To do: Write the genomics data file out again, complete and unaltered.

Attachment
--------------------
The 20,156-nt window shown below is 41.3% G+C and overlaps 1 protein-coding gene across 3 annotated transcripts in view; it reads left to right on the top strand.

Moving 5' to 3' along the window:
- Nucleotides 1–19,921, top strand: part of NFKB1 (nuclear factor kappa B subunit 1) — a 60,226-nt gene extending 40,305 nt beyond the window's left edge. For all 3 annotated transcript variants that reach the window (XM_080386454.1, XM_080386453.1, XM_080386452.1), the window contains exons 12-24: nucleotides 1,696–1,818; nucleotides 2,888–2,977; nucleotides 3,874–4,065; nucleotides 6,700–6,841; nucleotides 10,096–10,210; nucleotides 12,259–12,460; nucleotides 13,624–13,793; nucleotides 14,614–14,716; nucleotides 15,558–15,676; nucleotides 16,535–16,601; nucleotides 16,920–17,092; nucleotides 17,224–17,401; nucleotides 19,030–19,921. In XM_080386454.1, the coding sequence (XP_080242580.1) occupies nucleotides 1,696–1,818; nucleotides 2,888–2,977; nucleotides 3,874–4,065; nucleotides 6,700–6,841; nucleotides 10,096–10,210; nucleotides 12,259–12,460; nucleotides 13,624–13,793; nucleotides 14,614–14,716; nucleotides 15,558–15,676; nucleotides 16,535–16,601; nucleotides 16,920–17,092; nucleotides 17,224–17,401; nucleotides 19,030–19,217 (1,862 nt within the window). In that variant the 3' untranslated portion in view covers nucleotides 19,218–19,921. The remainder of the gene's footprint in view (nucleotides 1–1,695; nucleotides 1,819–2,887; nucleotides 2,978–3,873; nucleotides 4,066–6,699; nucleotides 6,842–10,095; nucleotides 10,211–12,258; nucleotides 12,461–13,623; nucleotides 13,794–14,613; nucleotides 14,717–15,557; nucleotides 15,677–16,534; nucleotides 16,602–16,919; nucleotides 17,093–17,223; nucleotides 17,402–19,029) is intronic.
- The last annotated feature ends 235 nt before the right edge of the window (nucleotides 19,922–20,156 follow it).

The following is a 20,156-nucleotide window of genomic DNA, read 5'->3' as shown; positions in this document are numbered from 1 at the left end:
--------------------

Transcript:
The 20,156-nt window shown below is 41.3% G+C and overlaps 1 protein-coding gene across 3 annotated transcripts in view; it reads left to right on the top strand.

Moving 5' to 3' along the window:
- Nucleotides 1–19,921, top strand: part of NFKB1 (nuclear factor kappa B subunit 1) — a 60,226-nt gene extending 40,305 nt beyond the window's left edge. For all 3 annotated transcript variants that reach the window (XM_080386454.1, XM_080386453.1, XM_080386452.1), the window contains exons 12-24: nucleotides 1,696–1,818; nucleotides 2,888–2,977; nucleotides 3,874–4,065; nucleotides 6,700–6,841; nucleotides 10,096–10,210; nucleotides 12,259–12,460; nucleotides 13,624–13,793; nucleotides 14,614–14,716; nucleotides 15,558–15,676; nucleotides 16,535–16,601; nucleotides 16,920–17,092; nucleotides 17,224–17,401; nucleotides 19,030–19,921. In XM_080386454.1, the coding sequence (XP_080242580.1) occupies nucleotides 1,696–1,818; nucleotides 2,888–2,977; nucleotides 3,874–4,065; nucleotides 6,700–6,841; nucleotides 10,096–10,210; nucleotides 12,259–12,460; nucleotides 13,624–13,793; nucleotides 14,614–14,716; nucleotides 15,558–15,676; nucleotides 16,535–16,601; nucleotides 16,920–17,092; nucleotides 17,224–17,401; nucleotides 19,030–19,217 (1,862 nt within the window). In that variant the 3' untranslated portion in view covers nucleotides 19,218–19,921. The remainder of the gene's footprint in view (nucleotides 1–1,695; nucleotides 1,819–2,887; nucleotides 2,978–3,873; nucleotides 4,066–6,699; nucleotides 6,842–10,095; nucleotides 10,211–12,258; nucleotides 12,461–13,623; nucleotides 13,794–14,613; nucleotides 14,717–15,557; nucleotides 15,677–16,534; nucleotides 16,602–16,919; nucleotides 17,093–17,223; nucleotides 17,402–19,029) is intronic.
- The last annotated feature ends 235 nt before the right edge of the window (nucleotides 19,922–20,156 follow it).

The following is a 20,156-nucleotide window of genomic DNA, read 5'->3' as shown; positions in this document are numbered from 1 at the left end: